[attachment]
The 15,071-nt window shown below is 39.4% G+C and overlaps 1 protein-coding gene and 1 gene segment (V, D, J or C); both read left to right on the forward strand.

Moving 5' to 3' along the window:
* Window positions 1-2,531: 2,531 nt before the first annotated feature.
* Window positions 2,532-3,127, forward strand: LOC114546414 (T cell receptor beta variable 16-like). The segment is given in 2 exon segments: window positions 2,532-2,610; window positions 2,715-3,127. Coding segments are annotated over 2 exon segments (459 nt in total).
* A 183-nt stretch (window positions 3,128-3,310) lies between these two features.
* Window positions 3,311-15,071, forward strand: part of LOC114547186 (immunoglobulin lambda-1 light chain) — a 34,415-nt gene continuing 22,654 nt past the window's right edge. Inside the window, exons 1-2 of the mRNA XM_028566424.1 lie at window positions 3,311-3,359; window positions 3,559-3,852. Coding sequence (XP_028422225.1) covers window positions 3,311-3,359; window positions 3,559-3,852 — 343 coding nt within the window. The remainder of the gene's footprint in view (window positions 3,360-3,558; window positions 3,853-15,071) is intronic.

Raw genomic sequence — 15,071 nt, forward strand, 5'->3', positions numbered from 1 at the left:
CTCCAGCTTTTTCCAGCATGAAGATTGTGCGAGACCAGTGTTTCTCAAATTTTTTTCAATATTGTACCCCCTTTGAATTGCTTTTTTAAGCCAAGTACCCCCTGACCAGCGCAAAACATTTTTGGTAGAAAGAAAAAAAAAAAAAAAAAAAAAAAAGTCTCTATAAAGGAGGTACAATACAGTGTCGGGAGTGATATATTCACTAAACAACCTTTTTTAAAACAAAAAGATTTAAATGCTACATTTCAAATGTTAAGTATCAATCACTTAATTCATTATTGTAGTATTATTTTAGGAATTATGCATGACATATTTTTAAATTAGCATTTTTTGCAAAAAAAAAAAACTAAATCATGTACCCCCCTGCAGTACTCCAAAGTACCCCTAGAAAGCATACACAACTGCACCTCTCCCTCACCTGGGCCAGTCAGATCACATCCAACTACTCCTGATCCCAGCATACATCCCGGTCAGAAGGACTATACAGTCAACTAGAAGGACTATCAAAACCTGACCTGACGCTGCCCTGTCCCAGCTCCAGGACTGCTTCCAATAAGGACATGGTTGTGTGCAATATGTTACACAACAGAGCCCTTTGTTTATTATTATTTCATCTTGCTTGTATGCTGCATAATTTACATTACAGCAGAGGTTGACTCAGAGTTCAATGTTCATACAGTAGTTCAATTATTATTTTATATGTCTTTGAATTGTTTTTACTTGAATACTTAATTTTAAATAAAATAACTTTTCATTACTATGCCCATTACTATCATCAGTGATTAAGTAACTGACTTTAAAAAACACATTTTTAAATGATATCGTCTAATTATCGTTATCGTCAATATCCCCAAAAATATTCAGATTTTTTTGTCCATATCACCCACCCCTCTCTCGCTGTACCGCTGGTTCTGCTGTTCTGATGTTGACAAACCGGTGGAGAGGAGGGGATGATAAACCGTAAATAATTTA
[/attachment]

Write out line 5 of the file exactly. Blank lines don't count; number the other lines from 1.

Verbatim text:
* A 183-nt stretch (window positions 3,128-3,310) lies between these two features.